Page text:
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Suicide survivor urges persons in a dark place to “hold on to hope”

TRIGGER WARNING: The following story mentions suicide and self-harm.

Having hit the lowest point in her life, a mother of one shares her journey on how she found her way back.

Jane (not her real name) had reached her breaking point and was ready to give up everything and end her life. But she found a way to hold on to life and is still moving forward day after day.

“There was no stopping for me,” Jane said, her voice thick with emotion as she held back tears, reliving the moment she attempted for the second time in her life to end it.

Jane first had thoughts of hurting herself when she started attending school in Georgetown.

Being a young girl far from her family and the Amerindian village she grew up in, far outside of the capital city, she was subjected to much bullying, which resulted in low self-esteem she still struggles with even now.

“People used to make fun of me in a joking way, but I always took that serious. During my teenage years, I always thought about it and thought I wasn’t good enough.”

“It began really small with those thoughts. And as I became 16, I began self-harming.”

'Jane' is a mother of one

“It is not something I can control even up to this day. I mean, I am much better than I was, but during those days, I couldn’t help myself. I used to always want someone around me before I do something to myself.”

She recalled that it was better in the beginning, hurting herself instead of letting people hurt her.

Local psychologist Anju Vivekanandaraj says, “It is also important to note that not all suicide or act of suicide are linked to the need for killing themselves. It can also be different other reasons; it can be just a coping mechanism.”

Jane said, “I attempted suicide about two times. The first time it wasn’t really bad; it was deep but not that bad. The second time it was really bad; I had to get stitches.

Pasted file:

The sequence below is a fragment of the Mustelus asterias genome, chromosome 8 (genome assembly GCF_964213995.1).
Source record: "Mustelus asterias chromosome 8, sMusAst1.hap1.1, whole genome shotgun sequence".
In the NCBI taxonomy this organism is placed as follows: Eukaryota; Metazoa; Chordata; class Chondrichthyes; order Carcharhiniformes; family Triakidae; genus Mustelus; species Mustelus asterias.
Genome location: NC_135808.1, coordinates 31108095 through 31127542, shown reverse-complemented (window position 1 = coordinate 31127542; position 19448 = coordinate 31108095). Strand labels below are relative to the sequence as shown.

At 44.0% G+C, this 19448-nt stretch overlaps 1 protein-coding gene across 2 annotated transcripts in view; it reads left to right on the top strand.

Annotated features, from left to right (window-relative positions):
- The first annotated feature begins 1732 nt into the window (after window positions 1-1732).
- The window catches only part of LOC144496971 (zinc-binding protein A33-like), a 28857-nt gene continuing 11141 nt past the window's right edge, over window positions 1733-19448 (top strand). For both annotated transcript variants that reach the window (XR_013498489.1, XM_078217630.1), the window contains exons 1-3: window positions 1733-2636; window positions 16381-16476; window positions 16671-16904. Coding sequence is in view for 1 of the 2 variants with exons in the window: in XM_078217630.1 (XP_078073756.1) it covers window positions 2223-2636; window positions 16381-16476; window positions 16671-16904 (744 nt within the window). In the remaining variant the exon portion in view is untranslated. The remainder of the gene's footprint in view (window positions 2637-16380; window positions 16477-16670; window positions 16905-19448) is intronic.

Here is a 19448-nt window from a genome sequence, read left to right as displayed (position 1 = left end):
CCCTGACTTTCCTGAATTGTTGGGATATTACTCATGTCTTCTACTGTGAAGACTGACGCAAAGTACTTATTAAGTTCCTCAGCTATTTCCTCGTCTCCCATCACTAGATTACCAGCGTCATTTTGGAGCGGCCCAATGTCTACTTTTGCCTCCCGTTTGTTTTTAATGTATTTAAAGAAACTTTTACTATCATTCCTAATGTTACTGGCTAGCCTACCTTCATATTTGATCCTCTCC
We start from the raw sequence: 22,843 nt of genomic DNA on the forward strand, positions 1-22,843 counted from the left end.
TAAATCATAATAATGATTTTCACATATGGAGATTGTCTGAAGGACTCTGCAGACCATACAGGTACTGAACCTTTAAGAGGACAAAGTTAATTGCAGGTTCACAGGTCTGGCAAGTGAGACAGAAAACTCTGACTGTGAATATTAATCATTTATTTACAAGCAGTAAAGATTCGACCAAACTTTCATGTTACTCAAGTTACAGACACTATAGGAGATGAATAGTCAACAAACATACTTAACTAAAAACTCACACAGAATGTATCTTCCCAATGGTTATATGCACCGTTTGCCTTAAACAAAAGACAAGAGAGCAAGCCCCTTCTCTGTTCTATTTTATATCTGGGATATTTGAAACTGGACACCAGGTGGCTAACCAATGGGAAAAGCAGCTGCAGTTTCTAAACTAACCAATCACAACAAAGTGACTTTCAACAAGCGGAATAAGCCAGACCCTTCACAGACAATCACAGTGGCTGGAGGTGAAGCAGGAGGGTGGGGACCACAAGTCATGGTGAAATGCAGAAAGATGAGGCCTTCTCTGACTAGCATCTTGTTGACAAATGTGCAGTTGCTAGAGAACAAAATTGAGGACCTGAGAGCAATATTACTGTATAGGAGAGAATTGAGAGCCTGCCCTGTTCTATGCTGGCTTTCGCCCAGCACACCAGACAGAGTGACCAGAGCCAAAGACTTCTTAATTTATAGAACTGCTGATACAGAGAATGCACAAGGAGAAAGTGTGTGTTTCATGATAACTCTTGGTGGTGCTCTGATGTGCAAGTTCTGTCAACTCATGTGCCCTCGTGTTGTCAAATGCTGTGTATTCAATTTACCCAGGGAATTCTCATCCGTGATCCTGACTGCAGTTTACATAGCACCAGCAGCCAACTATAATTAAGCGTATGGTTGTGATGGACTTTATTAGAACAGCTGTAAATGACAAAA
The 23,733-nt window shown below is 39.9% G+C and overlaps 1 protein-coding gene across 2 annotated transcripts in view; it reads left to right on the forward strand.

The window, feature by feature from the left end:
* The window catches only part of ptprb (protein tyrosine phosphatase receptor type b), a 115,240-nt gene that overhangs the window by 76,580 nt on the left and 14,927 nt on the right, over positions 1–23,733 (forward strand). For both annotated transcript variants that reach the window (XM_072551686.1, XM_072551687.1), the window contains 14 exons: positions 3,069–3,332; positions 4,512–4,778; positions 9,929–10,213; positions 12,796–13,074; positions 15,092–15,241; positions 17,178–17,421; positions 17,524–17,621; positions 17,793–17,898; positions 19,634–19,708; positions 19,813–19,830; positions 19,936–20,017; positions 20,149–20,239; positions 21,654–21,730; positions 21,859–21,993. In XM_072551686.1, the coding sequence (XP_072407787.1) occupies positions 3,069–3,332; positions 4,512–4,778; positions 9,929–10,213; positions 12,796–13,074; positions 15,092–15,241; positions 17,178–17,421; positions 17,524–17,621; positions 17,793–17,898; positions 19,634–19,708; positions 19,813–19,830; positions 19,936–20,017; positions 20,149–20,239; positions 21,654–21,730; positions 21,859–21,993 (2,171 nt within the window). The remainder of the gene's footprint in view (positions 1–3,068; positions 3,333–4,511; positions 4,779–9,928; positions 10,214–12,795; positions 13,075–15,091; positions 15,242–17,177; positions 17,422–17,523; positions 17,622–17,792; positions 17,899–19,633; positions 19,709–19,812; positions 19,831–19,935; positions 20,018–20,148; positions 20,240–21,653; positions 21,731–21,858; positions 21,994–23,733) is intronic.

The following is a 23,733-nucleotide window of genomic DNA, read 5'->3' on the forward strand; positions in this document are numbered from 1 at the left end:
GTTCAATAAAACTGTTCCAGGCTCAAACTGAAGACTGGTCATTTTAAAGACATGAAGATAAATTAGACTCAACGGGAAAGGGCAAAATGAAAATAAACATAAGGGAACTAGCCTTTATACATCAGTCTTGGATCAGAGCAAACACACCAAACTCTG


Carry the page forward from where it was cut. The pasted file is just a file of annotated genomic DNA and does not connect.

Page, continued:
“I had my uncle, and he kind of talked me out of it.”

Psychologist Vivekanandaraj notes that there are many reasons someone may resort to suicidal thoughts or actions.

“It’s because they are, they kind of don’t find a way out of a challenge or situation they are caught up in. So, they don’t see a way out of that, and they would have tried different coping mechanisms, they would have seek different support, but then they feel helpless at a point where they see there is no way out of this and that’s why they tend to have the suicidal thoughts or thoughts of self-harm, but that doesn’t mean that they are weak.”

Today, Jane is in a better place due to the intervention of some co-workers who urged her to seek help, and through therapy, she can keep fighting to stay alive every day.

“No matter how bad it gets, no matter how you think that you’re not getting out of the situation you’re in, you’re always gonna come out. Speaking from my experience, I was giving up. I was at my lowest point, but you’re always gonna come out if you hold on to hope. Tell yourself it’s gonna be okay. The more you tell yourself it’s gonna be okay; it’s gonna be okay.”

Vivekanandaraj says it is important to normalise open discussions about mental health struggles and gives advice on how to approach someone you know if you have concerns about them.

“Start with a few questions. A few simple questions like ‘how are you feeling?’. It’s okay to ask, ‘Do you have any thoughts of harming or killing yourself?’ which is completely okay to ask those questions. So, start with a few simple questions and show that you have a genuine concern towards them. And make sure wherever you approach them, make sure that place is something that the other person feels comfortable with.”

If you or anyone you know is depressed and possibly contemplating suicide, kindly contact the Guyana Inter-agency Suicide Helpline on 223-0001, 223-0009, 223-0818, or 600-7896, 623-4444.


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